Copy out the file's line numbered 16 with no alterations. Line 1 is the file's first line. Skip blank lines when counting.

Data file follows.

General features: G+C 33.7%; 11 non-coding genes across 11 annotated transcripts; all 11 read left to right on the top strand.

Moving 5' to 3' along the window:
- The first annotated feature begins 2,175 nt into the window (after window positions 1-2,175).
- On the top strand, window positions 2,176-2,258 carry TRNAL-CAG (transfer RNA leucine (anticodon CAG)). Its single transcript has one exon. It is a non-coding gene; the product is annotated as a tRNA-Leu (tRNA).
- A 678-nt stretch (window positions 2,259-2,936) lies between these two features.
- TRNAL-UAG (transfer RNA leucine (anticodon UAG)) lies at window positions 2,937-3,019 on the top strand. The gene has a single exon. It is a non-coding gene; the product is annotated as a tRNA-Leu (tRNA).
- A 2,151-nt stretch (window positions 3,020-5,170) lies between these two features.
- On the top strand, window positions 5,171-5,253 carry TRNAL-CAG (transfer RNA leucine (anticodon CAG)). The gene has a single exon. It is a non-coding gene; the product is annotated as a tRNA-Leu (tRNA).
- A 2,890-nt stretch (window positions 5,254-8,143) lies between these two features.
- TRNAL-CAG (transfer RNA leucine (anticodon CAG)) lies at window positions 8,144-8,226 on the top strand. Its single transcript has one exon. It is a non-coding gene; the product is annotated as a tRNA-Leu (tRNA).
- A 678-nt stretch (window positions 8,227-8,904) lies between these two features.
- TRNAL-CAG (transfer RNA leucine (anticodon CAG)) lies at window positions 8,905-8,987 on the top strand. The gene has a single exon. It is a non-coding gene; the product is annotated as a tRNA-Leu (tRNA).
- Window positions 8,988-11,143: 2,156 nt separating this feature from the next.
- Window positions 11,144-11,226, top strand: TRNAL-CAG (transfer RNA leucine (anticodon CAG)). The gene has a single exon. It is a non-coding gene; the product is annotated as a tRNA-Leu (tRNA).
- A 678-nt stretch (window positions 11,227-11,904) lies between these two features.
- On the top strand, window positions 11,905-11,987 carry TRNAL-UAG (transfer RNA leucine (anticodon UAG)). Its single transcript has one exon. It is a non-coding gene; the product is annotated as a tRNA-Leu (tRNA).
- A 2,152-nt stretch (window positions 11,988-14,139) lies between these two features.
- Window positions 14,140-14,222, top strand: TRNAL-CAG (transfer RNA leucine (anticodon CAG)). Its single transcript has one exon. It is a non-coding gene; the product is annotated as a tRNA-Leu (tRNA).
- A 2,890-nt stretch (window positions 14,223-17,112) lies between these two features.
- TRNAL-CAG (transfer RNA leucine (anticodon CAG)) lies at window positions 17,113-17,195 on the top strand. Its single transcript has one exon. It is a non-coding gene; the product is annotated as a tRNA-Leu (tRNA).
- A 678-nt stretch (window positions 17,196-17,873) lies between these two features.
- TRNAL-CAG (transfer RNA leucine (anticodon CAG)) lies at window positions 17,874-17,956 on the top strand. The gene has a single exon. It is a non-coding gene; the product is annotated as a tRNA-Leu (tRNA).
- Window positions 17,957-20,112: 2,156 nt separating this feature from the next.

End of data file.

- On the top strand, window positions 11,905-11,987 carry TRNAL-UAG (transfer RNA leucine (anticodon UAG)). Its single transcript has one exon. It is a non-coding gene; the product is annotated as a tRNA-Leu (tRNA).